Intel pushing for modular notebooks
At the Intel Solutions Summit partner conference, Intel launched the Interchangeability Initiative with the purpose of moving the notebook industry towards modular designs. Intel identified seven components (hard drive, optical drive, LCD panel, battery, notebook panel, power adapter, and keyboard) at the heart of notebook systems, and suggested that they should be interchangeable between different notebook designs. Compal and Quanta—the world's biggest notebook manufacturers—as well as Asus were approached by Intel to build 11 devices based on those interchangeable components. Steve Dallman, Intel's Director of American Distribution and Channel Sales and Marketing, says that moving towards component modularity will improve service and lower repair downtimes for consumers:
"The market desires an interchangeability like there is for the desktop," Dallman said. "There is an ecosystem built around the desktop PC. When you buy a hard drive, almost every single time, it fits in your tower. When you buy a graphics card it fits in the slot. When your notebook display cracks on an airplane you are talking about a 10-week waiting period for a spare part. You are without your notebook for too long."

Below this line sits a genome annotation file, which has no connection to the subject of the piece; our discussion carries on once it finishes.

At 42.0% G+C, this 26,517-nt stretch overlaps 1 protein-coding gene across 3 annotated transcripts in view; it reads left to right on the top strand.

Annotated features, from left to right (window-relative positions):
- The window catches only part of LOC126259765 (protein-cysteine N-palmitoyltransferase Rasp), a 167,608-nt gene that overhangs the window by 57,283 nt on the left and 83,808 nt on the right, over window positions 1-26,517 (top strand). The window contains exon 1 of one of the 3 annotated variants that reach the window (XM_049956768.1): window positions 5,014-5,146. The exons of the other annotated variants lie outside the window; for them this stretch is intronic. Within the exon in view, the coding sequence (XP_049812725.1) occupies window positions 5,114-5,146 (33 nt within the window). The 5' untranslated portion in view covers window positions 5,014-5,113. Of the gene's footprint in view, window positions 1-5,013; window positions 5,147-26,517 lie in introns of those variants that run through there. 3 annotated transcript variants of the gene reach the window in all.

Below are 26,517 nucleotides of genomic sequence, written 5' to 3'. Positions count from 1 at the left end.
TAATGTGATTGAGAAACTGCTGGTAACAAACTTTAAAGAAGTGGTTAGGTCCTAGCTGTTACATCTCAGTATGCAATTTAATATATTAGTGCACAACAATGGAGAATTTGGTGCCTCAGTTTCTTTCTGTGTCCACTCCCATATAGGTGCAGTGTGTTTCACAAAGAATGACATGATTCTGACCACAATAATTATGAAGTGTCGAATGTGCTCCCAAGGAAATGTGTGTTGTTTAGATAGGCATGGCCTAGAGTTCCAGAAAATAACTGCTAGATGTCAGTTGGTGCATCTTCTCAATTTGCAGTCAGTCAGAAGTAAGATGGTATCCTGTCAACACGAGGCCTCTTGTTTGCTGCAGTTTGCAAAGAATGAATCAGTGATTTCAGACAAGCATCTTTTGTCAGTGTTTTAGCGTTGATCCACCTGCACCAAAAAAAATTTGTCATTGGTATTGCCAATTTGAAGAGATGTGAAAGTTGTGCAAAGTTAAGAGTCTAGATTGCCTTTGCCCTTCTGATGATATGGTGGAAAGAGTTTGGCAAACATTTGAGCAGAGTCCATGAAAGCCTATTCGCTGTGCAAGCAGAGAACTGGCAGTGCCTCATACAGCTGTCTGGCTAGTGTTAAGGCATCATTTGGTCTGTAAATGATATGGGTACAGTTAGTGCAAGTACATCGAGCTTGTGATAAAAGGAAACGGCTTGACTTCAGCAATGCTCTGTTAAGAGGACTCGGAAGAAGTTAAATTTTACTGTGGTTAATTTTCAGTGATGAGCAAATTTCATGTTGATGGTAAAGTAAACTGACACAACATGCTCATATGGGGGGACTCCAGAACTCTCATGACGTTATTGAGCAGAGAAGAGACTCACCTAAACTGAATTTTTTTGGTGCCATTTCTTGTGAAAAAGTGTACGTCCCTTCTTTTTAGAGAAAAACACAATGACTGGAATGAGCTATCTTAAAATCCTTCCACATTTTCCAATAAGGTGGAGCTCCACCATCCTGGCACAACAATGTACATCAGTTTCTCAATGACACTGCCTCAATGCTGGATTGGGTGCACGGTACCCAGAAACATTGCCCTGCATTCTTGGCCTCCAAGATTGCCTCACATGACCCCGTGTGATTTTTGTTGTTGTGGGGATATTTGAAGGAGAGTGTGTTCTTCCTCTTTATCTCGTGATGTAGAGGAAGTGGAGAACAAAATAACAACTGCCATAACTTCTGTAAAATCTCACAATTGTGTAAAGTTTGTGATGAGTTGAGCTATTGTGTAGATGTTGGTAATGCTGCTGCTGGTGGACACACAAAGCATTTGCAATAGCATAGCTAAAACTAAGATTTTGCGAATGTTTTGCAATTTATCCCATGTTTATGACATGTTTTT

Dallman says the Initiative should take hold in three to five years. If successful, it could significantly increase the homebuilt notebook market, which currently consists of only a handful of notebook barebones—most with fairly limited component modularity. A
move to interchangeable notebooks would both increase component choice and allow average users to replace parts such as batteries and power adapters more cheaply, as they wouldn't have to purchase potentially expensive proprietary parts.